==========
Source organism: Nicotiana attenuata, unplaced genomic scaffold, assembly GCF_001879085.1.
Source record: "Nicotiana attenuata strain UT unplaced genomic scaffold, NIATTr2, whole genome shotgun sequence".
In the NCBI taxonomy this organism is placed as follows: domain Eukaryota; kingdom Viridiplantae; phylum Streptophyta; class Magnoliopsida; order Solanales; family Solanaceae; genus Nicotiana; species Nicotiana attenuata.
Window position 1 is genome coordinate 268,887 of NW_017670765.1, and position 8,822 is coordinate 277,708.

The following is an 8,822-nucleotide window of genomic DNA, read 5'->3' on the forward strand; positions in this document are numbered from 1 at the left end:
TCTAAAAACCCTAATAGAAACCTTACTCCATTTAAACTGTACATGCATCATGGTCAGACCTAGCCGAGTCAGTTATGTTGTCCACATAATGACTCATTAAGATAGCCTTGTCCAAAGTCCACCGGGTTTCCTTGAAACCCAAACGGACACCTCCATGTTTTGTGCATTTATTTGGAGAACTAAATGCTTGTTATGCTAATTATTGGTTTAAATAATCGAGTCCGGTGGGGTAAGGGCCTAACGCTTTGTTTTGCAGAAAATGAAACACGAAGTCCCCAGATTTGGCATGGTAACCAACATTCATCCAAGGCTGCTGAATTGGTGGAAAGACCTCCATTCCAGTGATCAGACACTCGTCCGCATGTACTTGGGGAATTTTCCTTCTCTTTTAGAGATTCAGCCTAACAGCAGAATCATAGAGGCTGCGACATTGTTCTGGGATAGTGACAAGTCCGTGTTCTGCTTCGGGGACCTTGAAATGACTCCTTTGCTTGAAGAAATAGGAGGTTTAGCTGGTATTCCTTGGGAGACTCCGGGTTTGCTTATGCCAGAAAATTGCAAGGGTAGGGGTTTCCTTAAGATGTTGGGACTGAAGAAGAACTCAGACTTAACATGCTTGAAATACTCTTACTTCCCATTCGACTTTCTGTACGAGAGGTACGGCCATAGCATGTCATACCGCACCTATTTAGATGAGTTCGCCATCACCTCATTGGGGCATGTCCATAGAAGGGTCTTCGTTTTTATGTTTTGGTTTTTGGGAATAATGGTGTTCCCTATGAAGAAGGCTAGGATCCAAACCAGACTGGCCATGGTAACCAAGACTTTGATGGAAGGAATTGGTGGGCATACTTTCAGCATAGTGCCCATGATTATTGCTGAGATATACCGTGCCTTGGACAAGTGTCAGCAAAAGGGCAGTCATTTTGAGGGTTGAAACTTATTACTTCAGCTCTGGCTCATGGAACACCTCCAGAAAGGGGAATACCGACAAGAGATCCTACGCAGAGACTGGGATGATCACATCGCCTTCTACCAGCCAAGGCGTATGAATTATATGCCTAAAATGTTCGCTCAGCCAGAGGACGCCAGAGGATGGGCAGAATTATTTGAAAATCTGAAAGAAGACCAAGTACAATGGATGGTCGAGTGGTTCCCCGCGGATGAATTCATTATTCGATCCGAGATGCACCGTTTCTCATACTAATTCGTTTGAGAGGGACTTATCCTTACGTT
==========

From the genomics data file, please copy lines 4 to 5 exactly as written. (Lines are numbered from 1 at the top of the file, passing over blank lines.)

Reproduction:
Window position 1 is genome coordinate 268,887 of NW_017670765.1, and position 8,822 is coordinate 277,708.

The following is an 8,822-nucleotide window of genomic DNA, read 5'->3' on the forward strand; positions in this document are numbered from 1 at the left end: